Calypso Prostate Cancer Treatment
Targeted Prostate Cancer Radiation
Precise radiation, fewer side effects
In radiation treatment of prostate cancer, the goal is to deliver as much radiation to the affected area as possible, while minimizing radiation to surrounding healthy tissue and organs. After years in development, a breakthrough therapy called the Calypso Prostate Cancer System has come to the San Francisco Bay Area, along with the prospect of unprecedented benefits for prostate cancer patients.Dr. Constantine Mantz, radiation oncologist and lead investigator of the study, explains the significance of the findings: “When prostate cancer patients evaluate treatment options, their objective is to select the therapeutic approach that will cure the cancer while allowing them to remain as fully functional as possible. The Calypso System, which enables physicians to deliver increased doses of radiation directly to the tumor, while sparing the surrounding healthy organs from exposure, is fundamental to our overall approach of treating prostate cancer.”
“GPS For the Body” technology
A Contra Costa exclusive
How Calypso works
- During radiation treatment, a patient’s organs naturally move, and a doctor or radiation technician cannot predict which way or how much they move. As a result, other nearby organs and healthy tissue may receive radiation inadvertently.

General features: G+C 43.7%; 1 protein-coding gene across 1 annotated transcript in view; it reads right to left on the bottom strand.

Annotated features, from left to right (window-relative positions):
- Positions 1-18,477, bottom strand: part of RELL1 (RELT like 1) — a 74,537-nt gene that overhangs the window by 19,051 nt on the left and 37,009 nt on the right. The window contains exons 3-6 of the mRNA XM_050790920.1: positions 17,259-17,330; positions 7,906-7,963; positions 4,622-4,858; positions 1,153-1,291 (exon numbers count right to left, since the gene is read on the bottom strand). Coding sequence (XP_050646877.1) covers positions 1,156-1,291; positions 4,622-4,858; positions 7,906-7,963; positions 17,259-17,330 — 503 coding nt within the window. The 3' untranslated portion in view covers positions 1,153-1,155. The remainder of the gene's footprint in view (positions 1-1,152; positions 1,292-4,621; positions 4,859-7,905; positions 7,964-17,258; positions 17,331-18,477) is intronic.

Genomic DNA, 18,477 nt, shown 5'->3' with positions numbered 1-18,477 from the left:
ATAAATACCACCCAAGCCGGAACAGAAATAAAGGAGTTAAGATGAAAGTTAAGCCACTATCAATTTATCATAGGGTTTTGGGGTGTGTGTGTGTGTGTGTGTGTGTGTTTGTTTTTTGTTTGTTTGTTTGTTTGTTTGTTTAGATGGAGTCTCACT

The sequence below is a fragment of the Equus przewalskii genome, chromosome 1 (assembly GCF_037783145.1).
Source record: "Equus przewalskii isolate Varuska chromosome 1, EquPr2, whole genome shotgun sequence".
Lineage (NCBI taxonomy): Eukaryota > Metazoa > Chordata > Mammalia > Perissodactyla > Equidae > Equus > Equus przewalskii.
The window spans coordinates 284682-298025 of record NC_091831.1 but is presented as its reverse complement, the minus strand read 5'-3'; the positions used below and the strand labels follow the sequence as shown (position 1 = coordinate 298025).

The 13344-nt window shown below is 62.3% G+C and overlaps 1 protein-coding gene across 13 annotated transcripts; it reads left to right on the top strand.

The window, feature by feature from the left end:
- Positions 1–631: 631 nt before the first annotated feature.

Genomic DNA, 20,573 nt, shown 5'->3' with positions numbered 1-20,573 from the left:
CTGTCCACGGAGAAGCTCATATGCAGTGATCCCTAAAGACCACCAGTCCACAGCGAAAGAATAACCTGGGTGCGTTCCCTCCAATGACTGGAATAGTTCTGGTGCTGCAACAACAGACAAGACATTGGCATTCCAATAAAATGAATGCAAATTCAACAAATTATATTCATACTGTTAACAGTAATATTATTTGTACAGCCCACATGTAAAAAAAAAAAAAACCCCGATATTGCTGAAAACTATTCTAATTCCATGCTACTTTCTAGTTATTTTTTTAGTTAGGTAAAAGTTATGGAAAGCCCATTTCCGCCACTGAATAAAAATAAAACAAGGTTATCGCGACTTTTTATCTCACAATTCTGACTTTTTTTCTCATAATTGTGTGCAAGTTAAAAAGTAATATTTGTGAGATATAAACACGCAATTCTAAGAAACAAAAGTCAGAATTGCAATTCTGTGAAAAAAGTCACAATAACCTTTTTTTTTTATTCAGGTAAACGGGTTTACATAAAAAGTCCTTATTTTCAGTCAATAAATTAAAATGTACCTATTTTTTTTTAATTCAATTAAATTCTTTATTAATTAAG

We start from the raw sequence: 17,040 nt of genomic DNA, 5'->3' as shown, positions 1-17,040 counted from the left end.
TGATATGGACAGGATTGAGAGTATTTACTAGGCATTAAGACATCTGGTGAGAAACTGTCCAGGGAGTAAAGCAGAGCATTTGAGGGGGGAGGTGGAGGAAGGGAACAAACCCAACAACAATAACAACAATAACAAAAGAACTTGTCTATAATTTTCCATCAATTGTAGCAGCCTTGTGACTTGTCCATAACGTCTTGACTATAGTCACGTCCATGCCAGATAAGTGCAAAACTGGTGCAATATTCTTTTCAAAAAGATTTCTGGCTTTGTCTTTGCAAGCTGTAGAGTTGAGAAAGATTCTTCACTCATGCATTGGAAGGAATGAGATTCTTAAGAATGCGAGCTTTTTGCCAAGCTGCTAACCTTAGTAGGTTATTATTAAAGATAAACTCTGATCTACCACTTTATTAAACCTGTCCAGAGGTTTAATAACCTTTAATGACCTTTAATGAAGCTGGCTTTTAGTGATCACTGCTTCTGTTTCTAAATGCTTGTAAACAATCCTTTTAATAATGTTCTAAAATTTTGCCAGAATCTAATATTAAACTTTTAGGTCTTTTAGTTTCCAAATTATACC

- To accommodate this movement, a doctor using Calypso begins by implanting three tiny devices in the prostate. This is an outpatient procedure, similar to a biopsy, performed prior to radiation.
- These devices, each about the size of a grain of rice, are tracking devices called beacon transponders.
- Then, during radiation, the beacon transponders communicate with the Calypso System constantly. The transponders allow the Calypso System to track the precise location of the prostate tumor at all times. Subsequently, the tracking permits the precise focusing of safe radio-frequency waves on the tumor.
- The Calypso System allows the radiation oncologist overseeing the treatment to make quick, important decisions about each patient’s care.
Real-time tracking explained